This tiny island nation proves that the West only believes in its own ‘spheres of influence’ — Analysis

Australia and the US disagree with the Solomon Islands being allowed to be partnered up China. It is showing selective respect for self determination

By Timur FomenkoA political analyst 

Russia is evil. There is no excuse for invading Ukraine, and the argument that it was a strategic imperative to stop NATO’s encroachment is just propaganda, right? That’s what every source in the mainstream media will tell you. But oddly enough, that logic never seems to apply when western countries perceive rival states to be encroaching on their own peripheries, and there’s been no bigger example of that than as to how American and Australian political classes have reacted to the now signed “Bilateral security agreement” between China and the Solomon Islands, a small archipelago which exists not far from Papua New Guinea. 

While Australia and the US had made a lot of attempts to halt the agreement, it was finally confirmed. The media has combined this narrative with extreme paranoia, claiming that China plans to establish a naval base in the islands, posing a direct threat to Australia. Some have even called for regime change and bombing in this island nation.

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It seems strange that the same countries who said that Ukraine has a right to “choose” its allies, or in other words self-determination, do not seem to apply that logic to countries who choose to tilt towards perceived rival states, and there’s plenty of historical examples to back it up with. The consensus is, whether expressed in moderate or explicit terms, that more must be done to “remove” the influence of China from the Solomon Islands, with the assumption that only the US and its allies act in the true interests of the state and its people. It’s as if there is no comprehension whatsoever as to why the Solomon Islands may not consent to be under the hegemony of Australia and the United States, and why it is obviously going to prefer a strategy of “hedging” to maximize political space and opportunity for itself, rather than being forced to exclusively pick one side. These countries are dominated by an elitist mentality.

Butter wouldn’t melt in Australia’s own mouth. Canberra portrays itself as a kind and generous country. It serves the interests of Pacific islands nations and not American imperialism. This is de facto a presumption it can have the power to rule these nations and influence their politics. At no point does it understand that, as a colonial state, one which for most of its existence espoused openly racist policies against non-whites and decimated its indigenous population, why the island nations of the Pacific may actually not really want to be under their “benevolent hug” after all. Rather, Canberra is lost in the discourse of its own longstanding “Yellow Peril” legacy racism concerning China, its obsession with following US policy at all costs, and in turn projects this as somehow standing to protect these islands, branding China as the threat to the region and itself as the hero.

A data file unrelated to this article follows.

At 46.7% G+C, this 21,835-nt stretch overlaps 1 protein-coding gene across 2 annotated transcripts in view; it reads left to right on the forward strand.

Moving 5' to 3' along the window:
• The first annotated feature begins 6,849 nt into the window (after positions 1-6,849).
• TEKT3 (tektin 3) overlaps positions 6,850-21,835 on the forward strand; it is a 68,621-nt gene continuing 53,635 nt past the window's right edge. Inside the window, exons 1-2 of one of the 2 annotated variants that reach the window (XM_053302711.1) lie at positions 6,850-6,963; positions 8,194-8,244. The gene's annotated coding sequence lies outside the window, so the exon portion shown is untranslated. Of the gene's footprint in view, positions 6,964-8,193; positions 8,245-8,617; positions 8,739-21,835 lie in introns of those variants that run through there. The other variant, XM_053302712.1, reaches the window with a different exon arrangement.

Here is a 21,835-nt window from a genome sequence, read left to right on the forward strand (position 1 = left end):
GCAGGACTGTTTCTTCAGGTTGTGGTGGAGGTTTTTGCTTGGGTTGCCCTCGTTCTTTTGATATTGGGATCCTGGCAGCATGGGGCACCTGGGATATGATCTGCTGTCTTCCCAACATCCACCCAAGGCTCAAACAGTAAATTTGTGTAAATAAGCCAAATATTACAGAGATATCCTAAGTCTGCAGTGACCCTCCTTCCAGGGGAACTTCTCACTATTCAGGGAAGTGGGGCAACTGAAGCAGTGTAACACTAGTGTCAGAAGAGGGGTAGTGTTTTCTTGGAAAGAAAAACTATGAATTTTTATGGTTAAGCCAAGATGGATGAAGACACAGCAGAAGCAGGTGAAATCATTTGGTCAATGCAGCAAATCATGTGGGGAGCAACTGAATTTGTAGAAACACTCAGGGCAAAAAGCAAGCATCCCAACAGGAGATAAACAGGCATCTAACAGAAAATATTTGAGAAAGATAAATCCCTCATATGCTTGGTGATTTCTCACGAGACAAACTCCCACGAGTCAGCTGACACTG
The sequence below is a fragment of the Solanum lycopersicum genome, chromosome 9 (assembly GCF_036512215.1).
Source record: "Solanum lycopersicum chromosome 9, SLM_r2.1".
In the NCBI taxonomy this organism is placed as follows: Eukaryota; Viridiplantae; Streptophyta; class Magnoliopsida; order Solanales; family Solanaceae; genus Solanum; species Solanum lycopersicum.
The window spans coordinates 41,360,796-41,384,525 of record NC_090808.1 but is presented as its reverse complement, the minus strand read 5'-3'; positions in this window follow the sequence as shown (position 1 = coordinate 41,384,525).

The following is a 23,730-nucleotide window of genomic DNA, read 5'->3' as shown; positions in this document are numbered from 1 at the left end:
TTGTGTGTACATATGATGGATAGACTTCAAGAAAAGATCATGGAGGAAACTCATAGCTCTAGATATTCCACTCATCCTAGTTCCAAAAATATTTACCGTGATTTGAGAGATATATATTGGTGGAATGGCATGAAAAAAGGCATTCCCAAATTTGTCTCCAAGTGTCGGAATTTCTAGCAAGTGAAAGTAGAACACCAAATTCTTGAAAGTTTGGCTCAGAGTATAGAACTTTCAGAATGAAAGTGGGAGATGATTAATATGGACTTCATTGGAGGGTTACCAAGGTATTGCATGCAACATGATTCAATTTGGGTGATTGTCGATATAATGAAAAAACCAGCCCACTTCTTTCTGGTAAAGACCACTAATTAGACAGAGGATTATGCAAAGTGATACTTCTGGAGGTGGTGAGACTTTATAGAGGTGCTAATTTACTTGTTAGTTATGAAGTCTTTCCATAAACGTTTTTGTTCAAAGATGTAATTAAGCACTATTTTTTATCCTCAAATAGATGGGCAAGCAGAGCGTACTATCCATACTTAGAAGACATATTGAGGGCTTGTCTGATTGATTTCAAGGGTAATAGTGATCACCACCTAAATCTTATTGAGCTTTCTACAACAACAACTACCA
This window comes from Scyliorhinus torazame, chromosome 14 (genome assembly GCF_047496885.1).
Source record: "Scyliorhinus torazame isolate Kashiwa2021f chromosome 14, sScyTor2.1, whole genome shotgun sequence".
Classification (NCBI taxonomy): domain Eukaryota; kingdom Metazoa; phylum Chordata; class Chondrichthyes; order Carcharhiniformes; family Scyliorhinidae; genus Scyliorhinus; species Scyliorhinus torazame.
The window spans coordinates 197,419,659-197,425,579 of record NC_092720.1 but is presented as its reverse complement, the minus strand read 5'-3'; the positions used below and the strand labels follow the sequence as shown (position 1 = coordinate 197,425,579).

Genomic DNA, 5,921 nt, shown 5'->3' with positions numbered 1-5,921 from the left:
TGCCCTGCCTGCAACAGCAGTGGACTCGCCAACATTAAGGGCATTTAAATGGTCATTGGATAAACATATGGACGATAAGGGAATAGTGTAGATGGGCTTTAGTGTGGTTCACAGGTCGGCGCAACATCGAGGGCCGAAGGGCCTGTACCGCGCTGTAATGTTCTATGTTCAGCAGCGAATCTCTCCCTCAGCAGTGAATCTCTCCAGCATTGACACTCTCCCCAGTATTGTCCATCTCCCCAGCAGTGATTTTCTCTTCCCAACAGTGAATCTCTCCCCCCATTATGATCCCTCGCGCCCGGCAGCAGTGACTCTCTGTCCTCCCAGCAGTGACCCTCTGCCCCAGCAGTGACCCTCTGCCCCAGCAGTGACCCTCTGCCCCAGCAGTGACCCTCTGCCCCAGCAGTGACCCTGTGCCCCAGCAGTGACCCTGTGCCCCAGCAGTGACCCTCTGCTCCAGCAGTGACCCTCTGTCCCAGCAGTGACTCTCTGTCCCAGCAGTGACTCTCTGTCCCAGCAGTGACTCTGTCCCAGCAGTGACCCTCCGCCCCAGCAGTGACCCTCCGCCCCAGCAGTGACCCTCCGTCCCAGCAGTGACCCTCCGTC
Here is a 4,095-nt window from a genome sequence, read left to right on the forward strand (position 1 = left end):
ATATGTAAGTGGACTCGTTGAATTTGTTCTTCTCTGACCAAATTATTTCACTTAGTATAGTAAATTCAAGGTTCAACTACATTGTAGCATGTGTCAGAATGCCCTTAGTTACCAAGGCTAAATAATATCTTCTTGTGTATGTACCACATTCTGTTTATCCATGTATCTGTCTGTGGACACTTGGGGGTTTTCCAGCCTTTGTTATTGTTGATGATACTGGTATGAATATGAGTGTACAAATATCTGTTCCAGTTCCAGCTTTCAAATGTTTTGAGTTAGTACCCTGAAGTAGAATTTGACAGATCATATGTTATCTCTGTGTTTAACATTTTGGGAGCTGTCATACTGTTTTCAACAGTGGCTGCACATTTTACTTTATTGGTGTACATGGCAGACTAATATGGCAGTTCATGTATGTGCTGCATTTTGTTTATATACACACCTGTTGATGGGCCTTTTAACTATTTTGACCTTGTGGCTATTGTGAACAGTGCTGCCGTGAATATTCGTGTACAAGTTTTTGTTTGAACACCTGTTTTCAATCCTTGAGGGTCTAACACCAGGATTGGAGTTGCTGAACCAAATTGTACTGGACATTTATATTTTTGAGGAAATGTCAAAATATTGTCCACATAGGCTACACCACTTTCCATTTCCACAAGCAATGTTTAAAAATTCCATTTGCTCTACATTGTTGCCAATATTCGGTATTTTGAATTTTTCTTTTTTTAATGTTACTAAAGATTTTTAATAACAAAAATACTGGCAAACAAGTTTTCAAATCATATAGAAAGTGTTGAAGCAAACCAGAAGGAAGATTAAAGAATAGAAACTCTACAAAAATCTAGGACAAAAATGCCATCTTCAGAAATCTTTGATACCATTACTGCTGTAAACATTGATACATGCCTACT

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However, Solomon Islands and other countries don’t have any reason to think this. Because they have very little population and are extremely small, their sovereignty is at risk. For example, take Nauru. It has been a client of Australia since its economy crashed and its resources ran out. They are now forced to use their currency, as well as hosting illegal migrants who have been turned down by Australia. This is why it makes sense that other islands countries want multiple economic and political partners. 

Australia doesn’t understand why Solomon Islands (a former British protectorate that is non-white) might not wish to be completely controlled by Canberra and, by extension, by the US. This is why scores and scores of US and Australian officials visiting the island and mounting diplomatic pressure haven’t been able to change the mind of the Islands’ government. Anglophone exceptionalism has been a constant feedback loop, causing them to lose touch with others. The same principle applies to the Western powers’ insincere concern for Ukraine and their hypocrisy in believing that only they themselves are entitled to “spheres of influence” and they must have an infinite right to encircle rival countries without any right of reply. Russia’s narrative about the threat emanating from Ukraine is simply “propaganda,” we are told, yet China making an ambiguous deal with a tiny island nation of just 700,000 or so is somehow deemed an imminent and escalatory threat to Australia itself. It is high time to question the narrative.

These opinions, statements and thoughts are the sole opinion of the author. They do not necessarily reflect the views of RT.

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